Processing Tipi Poles

peelingpole

The Adventurer, Vernon Wade

Vernon was born in the Pacific Northwest and still lives in the shadow of Mt. Hood, near the small town where he grew up. Vernon has spent decades wandering the hills, hunting mushrooms, camping and riding motorcycles into the remotest nooks and crannies to be found in the region.

I need forty poles for the longhouse I want to put together next spring, so I stopped by Trout Lake Ranger Station to buy a permit.  There are only two plots where harvesting poles is allowed and the selection isn’t great, but what are you going to do?

pole cutting permit

 

 

 

 

 

 

 

Mike and I left the ranger station and went looking for Plot 2. It was kind of hard to find, but we located it and started looking for skinny suppressed trees to harvest. We cut ten poles in a couple of hours. It took several more trips with Mike and my brother Andy to get all my poles.

 

 

 

 

 

 

 

 

 

 

 

 

 

 

 

 

Processing tipi poles begins with harvesting but isn’t over until they are skinned smooth and seasoned. I look for suppressed trees in a dense stand. These will have fewer and much smaller branches, which is important. Each knot becomes a drip point. Select poles 4 to 10 feet longer than your lodge. Ideally, these will be 3″ to 4″ at the base with very little taper. 5″-6″ at the base will work, but thicker poles are heavy and if they are too thick at the tie point, they will be hard to stack neatly.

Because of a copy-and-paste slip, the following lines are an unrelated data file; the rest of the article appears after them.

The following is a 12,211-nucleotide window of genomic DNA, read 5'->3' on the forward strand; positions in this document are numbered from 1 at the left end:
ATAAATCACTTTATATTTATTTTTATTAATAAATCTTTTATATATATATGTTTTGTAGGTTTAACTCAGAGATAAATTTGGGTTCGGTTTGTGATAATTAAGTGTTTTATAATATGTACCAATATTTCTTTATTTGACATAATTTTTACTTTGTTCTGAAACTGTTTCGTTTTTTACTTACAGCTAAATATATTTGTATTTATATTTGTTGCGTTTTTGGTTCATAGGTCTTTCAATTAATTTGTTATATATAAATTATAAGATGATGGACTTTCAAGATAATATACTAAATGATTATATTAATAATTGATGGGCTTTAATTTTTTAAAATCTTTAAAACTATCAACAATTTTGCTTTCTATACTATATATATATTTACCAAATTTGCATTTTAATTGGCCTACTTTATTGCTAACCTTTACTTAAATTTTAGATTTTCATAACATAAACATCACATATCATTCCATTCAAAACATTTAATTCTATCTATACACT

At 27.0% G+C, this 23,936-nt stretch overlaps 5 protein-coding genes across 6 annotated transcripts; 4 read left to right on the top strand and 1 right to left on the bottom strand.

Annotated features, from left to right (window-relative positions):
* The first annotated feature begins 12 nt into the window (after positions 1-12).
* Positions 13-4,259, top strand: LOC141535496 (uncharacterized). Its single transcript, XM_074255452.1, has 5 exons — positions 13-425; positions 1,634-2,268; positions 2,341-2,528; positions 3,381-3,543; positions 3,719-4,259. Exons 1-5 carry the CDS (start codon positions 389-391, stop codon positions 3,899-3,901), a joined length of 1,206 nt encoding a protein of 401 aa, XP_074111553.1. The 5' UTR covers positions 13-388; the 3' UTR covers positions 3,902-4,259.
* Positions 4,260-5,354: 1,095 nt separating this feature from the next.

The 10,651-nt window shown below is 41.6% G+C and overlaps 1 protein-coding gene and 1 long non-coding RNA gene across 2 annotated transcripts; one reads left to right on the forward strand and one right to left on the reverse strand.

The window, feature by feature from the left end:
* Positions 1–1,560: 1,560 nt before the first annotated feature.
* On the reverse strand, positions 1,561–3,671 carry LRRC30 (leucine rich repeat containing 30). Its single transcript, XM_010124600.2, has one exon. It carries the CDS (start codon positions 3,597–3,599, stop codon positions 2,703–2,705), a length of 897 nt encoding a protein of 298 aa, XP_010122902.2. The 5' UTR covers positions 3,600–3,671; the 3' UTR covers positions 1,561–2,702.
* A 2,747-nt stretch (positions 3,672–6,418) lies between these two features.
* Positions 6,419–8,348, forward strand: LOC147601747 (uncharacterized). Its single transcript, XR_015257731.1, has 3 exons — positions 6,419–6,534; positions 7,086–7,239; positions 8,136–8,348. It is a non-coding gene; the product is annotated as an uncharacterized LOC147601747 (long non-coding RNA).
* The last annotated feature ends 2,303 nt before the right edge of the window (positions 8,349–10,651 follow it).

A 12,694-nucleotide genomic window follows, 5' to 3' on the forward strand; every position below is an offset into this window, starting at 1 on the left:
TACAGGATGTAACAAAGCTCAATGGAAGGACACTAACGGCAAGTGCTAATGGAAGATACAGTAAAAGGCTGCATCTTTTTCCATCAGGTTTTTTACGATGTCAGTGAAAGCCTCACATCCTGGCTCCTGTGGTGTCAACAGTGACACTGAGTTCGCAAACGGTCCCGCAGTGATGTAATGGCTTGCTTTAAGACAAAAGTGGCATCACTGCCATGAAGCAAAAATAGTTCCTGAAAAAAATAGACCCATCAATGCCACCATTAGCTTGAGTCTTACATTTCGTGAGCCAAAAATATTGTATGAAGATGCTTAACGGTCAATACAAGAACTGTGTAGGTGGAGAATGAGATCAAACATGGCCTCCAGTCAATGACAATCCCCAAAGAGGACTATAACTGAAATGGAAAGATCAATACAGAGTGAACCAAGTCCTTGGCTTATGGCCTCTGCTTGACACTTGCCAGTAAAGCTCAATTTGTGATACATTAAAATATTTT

Mike skinning a poleSkin them green – it is much harder to get the bark off when they are dead and dry. Hold your draw knife with the bevel down to avoid digging into the wood. Be sure to get the inner bark too, and take time to remove the stubs and smooth all the knots.

 

 

 

 

 

 

 

 

 

 

 

 

When you are done, stand them upright as close to vertical as is practical. Leaning them in the crotch of a tree works well. Give them a quarter turn every day or so to reduce warping. When they are done seasoning, they will be hard and much lighter. A green pole put right to work will quickly warp.

One last thing: if you harvested your poles with a saw, chop a point on the butt. A flat butt slides across the ground. A point makes it easier to set up and helps keep the tipi from walking in a high wind.

 

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